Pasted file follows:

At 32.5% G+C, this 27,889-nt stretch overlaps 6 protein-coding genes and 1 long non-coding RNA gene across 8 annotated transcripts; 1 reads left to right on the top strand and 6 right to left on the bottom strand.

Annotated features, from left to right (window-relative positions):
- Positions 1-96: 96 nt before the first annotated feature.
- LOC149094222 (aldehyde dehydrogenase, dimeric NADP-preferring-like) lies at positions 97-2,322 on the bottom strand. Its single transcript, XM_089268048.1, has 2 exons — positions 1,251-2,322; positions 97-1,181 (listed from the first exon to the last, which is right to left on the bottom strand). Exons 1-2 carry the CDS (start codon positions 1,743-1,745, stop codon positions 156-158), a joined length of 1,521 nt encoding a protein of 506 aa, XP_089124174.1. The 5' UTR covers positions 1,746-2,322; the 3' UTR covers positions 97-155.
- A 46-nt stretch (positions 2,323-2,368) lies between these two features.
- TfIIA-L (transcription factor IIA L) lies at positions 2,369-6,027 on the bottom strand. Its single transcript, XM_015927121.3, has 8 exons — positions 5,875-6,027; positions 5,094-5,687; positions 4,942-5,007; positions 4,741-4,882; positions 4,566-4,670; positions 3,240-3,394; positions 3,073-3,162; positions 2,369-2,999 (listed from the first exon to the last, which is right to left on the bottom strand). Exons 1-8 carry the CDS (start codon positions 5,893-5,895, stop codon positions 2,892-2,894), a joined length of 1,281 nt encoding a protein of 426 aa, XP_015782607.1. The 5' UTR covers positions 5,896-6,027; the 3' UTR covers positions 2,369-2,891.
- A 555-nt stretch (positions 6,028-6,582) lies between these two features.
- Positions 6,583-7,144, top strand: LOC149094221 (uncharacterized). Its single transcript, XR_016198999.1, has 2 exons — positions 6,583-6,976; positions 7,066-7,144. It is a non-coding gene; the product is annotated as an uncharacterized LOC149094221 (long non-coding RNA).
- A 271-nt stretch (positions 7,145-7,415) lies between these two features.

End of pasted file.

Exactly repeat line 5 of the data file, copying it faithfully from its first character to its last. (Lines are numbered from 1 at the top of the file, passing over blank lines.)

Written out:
- A 46-nt stretch (positions 2,323-2,368) lies between these two features.